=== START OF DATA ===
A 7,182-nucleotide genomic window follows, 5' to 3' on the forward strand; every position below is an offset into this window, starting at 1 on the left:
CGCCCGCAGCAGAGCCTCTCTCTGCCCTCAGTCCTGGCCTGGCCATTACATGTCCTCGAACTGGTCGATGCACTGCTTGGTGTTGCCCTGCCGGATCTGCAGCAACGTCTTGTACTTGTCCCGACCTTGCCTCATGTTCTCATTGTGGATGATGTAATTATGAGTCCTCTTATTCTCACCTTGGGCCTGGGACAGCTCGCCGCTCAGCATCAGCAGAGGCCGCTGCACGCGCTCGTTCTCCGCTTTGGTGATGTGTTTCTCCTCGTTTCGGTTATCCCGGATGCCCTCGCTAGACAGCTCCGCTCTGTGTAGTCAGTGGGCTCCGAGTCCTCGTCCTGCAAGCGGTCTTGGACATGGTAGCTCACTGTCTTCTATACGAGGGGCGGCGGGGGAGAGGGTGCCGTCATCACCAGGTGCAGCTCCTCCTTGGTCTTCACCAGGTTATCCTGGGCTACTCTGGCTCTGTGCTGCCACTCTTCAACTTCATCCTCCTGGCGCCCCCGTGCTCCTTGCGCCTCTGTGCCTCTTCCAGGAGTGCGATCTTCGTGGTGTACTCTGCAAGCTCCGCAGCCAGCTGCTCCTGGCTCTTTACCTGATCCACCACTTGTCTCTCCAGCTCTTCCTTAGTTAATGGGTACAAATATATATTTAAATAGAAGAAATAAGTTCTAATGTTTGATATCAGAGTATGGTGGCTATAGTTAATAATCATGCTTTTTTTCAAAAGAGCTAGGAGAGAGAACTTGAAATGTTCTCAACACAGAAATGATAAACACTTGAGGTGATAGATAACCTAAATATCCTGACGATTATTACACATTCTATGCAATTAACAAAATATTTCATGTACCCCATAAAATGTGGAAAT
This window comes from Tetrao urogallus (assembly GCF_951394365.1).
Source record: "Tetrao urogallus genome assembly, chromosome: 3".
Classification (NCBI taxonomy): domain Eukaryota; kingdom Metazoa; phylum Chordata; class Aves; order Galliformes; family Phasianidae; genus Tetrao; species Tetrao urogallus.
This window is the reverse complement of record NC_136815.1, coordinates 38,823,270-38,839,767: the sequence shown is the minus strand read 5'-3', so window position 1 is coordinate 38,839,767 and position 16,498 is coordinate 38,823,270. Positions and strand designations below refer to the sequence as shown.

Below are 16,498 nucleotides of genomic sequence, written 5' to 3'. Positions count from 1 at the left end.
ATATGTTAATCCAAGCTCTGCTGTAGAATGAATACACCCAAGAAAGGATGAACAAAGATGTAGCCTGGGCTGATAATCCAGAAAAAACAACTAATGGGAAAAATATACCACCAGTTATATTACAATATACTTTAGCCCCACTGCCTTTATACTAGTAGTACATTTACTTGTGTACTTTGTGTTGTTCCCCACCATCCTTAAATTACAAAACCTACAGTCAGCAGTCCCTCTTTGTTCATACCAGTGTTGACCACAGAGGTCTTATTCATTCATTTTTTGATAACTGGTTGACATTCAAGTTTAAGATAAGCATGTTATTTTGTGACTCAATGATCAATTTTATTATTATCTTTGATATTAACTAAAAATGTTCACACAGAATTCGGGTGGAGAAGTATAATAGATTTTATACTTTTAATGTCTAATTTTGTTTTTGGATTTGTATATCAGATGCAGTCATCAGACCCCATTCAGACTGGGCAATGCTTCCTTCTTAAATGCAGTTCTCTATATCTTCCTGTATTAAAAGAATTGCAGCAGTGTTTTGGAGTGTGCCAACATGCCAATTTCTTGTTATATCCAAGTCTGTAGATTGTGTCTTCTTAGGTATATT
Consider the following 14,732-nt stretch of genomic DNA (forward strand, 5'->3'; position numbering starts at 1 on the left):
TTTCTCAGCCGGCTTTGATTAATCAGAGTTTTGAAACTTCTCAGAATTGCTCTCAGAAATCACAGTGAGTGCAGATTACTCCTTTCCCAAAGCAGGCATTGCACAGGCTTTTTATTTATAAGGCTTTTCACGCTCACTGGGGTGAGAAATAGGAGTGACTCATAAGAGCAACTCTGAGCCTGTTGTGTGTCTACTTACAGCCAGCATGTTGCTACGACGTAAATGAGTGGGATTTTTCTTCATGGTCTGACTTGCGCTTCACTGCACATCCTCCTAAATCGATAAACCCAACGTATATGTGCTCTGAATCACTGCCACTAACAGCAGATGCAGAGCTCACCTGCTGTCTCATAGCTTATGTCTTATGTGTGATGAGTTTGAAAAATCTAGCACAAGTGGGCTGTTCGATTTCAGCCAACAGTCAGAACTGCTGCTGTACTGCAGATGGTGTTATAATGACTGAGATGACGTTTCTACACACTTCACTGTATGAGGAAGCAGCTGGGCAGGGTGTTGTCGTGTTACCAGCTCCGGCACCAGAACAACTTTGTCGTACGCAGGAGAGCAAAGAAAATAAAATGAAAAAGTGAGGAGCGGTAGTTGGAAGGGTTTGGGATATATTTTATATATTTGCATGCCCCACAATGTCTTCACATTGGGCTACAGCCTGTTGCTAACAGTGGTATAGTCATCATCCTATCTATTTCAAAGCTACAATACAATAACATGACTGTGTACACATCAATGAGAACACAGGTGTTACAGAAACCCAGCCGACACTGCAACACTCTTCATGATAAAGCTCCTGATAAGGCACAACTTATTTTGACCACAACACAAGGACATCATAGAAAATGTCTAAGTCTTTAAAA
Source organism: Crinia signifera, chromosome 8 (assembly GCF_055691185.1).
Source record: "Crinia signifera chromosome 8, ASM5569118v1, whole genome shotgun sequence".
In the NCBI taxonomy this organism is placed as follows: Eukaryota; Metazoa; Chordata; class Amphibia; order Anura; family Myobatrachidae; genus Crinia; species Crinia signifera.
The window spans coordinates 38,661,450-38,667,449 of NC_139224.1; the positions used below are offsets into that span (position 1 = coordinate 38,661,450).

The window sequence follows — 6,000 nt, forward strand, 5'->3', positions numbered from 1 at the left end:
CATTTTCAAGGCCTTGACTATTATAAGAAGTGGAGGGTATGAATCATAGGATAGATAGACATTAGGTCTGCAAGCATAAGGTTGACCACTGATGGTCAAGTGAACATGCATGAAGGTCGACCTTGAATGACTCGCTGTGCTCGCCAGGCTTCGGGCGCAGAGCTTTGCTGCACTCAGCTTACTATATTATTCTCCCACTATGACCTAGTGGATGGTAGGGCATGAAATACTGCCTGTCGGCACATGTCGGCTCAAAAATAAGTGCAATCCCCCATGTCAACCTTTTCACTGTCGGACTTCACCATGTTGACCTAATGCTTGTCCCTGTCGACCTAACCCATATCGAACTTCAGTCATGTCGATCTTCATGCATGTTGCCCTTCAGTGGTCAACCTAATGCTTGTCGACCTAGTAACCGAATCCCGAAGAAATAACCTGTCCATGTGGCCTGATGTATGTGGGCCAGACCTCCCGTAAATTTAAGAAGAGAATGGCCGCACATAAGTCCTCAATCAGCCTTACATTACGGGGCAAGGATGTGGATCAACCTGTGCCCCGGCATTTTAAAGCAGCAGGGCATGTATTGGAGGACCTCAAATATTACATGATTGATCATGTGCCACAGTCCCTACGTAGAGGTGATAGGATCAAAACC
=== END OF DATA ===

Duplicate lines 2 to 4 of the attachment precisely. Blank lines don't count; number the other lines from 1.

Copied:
CGCCCGCAGCAGAGCCTCTCTCTGCCCTCAGTCCTGGCCTGGCCATTACATGTCCTCGAACTGGTCGATGCACTGCTTGGTGTTGCCCTGCCGGATCTGCAGCAACGTCTTGTACTTGTCCCGACCTTGCCTCATGTTCTCATTGTGGATGATGTAATTATGAGTCCTCTTATTCTCACCTTGGGCCTGGGACAGCTCGCCGCTCAGCATCAGCAGAGGCCGCTGCACGCGCTCGTTCTCCGCTTTGGTGATGTGTTTCTCCTCGTTTCGGTTATCCCGGATGCCCTCGCTAGACAGCTCCGCTCTGTGTAGTCAGTGGGCTCCGAGTCCTCGTCCTGCAAGCGGTCTTGGACATGGTAGCTCACTGTCTTCTATACGAGGGGCGGCGGGGGAGAGGGTGCCGTCATCACCAGGTGCAGCTCCTCCTTGGTCTTCACCAGGTTATCCTGGGCTACTCTGGCTCTGTGCTGCCACTCTTCAACTTCATCCTCCTGGCGCCCCCGTGCTCCTTGCGCCTCTGTGCCTCTTCCAGGAGTGCGATCTTCGTGGTGTACTCTGCAAGCTCCGCAGCCAGCTGCTCCTGGCTCTTTACCTGATCCACCACTTGTCTCTCCAGCTCTTCCTTAGTTAATGGGTACAAATATATATTTAAATAGAAGAAATAAGTTCTAATGTTTGATATCAGAGTATGGTGGCTATAGTTAATAATCATGCTTTTTTTCAAAAGAGCTAGGAGAGAGAACTTGAAATGTTCTCAACACAGAAATGATAAACACTTGAGGTGATAGATAACCTAAATATCCTGACGATTATTACACATTCTATGCAATTAACAAAATATTTCATGTACCCCATAAAATGTGGAAAT
This window comes from Tetrao urogallus (assembly GCF_951394365.1).
Source record: "Tetrao urogallus genome assembly, chromosome: 3".